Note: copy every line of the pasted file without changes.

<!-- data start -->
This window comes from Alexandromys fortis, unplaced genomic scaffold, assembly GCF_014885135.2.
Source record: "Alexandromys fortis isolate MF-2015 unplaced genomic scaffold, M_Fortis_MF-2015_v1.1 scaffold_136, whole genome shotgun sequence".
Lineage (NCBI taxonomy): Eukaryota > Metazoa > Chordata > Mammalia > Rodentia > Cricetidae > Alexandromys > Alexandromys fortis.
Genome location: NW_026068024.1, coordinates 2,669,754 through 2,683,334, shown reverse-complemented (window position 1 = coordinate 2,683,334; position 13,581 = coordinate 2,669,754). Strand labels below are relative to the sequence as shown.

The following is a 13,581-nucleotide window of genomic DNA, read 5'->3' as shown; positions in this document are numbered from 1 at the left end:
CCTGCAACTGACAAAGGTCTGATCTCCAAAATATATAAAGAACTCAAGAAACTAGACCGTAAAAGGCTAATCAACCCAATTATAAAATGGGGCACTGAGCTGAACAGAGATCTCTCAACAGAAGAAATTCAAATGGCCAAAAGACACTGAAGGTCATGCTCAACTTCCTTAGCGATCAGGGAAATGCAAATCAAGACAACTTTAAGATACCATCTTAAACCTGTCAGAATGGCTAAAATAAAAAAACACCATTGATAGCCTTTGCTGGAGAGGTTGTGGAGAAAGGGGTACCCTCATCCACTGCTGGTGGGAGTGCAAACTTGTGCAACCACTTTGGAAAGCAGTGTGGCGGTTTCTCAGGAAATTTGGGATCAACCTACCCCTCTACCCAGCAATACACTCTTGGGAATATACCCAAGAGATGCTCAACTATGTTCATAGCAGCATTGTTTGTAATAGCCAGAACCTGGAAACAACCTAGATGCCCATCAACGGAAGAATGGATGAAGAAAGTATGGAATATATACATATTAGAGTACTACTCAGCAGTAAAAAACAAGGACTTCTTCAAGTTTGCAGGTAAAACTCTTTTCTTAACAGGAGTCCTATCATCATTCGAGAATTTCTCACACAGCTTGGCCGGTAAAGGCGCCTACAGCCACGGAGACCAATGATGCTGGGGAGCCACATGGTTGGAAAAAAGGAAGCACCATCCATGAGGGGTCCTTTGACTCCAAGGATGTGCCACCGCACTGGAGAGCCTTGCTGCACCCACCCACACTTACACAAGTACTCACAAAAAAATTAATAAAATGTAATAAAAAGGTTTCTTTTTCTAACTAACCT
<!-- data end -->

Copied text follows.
This window comes from Alexandromys fortis, unplaced genomic scaffold, assembly GCF_014885135.2.
Source record: "Alexandromys fortis isolate MF-2015 unplaced genomic scaffold, M_Fortis_MF-2015_v1.1 scaffold_136, whole genome shotgun sequence".
Lineage (NCBI taxonomy): Eukaryota > Metazoa > Chordata > Mammalia > Rodentia > Cricetidae > Alexandromys > Alexandromys fortis.
Genome location: NW_026068024.1, coordinates 2,669,754 through 2,683,334, shown reverse-complemented (window position 1 = coordinate 2,683,334; position 13,581 = coordinate 2,669,754). Strand labels below are relative to the sequence as shown.

The following is a 13,581-nucleotide window of genomic DNA, read 5'->3' as shown; positions in this document are numbered from 1 at the left end:
CCTGCAACTGACAAAGGTCTGATCTCCAAAATATATAAAGAACTCAAGAAACTAGACCGTAAAAGGCTAATCAACCCAATTATAAAATGGGGCACTGAGCTGAACAGAGATCTCTCAACAGAAGAAATTCAAATGGCCAAAAGACACTGAAGGTCATGCTCAACTTCCTTAGCGATCAGGGAAATGCAAATCAAGACAACTTTAAGATACCATCTTAAACCTGTCAGAATGGCTAAAATAAAAAAACACCATTGATAGCCTTTGCTGGAGAGGTTGTGGAGAAAGGGGTACCCTCATCCACTGCTGGTGGGAGTGCAAACTTGTGCAACCACTTTGGAAAGCAGTGTGGCGGTTTCTCAGGAAATTTGGGATCAACCTACCCCTCTACCCAGCAATACACTCTTGGGAATATACCCAAGAGATGCTCAACTATGTTCATAGCAGCATTGTTTGTAATAGCCAGAACCTGGAAACAACCTAGATGCCCATCAACGGAAGAATGGATGAAGAAAGTATGGAATATATACATATTAGAGTACTACTCAGCAGTAAAAAACAAGGACTTCTTCAAGTTTGCAGGTAAAACTCTTTTCTTAACAGGAGTCCTATCATCATTCGAGAATTTCTCACACAGCTTGGCCGGTAAAGGCGCCTACAGCCACGGAGACCAATGATGCTGGGGAGCCACATGGTTGGAAAAAAGGAAGCACCATCCATGAGGGGTCCTTTGACTCCAAGGATGTGCCACCGCACTGGAGAGCCTTGCTGCACCCACCCACACTTACACAAGTACTCACAAAAAAATTAATAAAATGTAATAAAAAGGTTTCTTTTTCTAACTAACCT